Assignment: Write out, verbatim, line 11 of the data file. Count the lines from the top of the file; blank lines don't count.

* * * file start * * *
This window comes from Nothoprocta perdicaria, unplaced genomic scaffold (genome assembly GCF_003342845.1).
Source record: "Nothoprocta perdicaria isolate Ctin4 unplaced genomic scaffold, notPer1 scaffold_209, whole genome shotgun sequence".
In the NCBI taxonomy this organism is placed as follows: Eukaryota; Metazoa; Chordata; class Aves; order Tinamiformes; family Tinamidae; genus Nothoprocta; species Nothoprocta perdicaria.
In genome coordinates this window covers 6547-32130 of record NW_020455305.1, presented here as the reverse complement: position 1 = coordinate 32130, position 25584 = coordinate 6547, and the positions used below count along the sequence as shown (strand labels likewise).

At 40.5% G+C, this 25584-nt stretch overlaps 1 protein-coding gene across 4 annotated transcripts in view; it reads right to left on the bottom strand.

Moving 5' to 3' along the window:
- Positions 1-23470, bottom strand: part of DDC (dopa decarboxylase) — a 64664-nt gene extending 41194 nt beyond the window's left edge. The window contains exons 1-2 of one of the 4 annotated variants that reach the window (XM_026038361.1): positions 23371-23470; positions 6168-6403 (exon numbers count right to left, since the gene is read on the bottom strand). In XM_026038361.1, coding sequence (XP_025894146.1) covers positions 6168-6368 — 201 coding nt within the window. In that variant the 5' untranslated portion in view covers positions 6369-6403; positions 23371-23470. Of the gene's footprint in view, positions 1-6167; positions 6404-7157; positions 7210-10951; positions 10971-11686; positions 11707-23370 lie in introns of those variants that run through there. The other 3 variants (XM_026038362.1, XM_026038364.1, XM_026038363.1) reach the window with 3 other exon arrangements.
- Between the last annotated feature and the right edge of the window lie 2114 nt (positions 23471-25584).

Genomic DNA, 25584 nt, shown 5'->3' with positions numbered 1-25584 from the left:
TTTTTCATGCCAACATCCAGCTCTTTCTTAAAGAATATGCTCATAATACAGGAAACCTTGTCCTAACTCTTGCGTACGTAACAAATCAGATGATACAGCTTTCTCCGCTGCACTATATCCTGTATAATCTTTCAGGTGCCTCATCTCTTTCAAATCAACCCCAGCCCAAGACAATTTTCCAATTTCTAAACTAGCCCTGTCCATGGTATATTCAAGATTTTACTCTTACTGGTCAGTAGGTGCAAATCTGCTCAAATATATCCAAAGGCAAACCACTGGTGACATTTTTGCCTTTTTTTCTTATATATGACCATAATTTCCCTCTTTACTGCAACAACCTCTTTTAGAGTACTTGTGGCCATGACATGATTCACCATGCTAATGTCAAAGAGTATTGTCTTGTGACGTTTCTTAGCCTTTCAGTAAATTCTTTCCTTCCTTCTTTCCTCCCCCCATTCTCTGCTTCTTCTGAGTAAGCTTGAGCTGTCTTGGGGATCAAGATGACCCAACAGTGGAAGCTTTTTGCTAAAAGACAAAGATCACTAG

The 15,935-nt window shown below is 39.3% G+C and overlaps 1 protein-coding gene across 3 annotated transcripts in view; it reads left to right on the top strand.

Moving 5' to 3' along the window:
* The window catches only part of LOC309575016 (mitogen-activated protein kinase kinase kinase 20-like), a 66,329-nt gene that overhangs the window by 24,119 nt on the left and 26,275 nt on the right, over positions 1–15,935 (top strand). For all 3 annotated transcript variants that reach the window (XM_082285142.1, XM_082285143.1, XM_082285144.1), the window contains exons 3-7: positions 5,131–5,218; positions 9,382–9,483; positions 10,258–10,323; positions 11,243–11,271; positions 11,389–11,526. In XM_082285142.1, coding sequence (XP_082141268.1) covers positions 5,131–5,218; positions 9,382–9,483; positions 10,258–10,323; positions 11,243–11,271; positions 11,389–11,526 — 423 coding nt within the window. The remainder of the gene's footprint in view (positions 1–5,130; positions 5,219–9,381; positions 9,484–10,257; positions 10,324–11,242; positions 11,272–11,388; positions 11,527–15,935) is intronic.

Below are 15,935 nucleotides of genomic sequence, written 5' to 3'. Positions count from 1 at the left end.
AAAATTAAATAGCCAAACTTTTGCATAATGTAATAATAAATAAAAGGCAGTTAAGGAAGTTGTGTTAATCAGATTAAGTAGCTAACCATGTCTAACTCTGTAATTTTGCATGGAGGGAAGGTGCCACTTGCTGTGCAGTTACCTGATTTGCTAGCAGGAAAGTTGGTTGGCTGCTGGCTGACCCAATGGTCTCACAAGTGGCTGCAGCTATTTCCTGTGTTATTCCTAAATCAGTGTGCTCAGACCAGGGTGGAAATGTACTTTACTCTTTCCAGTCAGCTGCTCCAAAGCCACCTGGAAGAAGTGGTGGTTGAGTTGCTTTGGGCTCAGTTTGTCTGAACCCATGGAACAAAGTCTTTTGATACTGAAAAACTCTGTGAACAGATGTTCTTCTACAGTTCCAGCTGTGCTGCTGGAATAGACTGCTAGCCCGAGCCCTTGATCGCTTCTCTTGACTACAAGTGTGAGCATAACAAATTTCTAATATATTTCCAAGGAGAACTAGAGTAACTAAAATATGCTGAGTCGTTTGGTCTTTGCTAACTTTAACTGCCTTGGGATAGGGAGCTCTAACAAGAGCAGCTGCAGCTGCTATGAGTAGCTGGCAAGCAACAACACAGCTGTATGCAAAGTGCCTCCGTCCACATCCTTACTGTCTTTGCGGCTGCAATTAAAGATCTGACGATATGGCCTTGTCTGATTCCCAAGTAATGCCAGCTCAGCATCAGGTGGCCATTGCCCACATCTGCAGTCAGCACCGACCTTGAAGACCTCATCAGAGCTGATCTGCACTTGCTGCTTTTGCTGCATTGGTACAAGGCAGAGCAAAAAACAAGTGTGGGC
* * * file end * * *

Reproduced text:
The 15,935-nt window shown below is 39.3% G+C and overlaps 1 protein-coding gene across 3 annotated transcripts in view; it reads left to right on the top strand.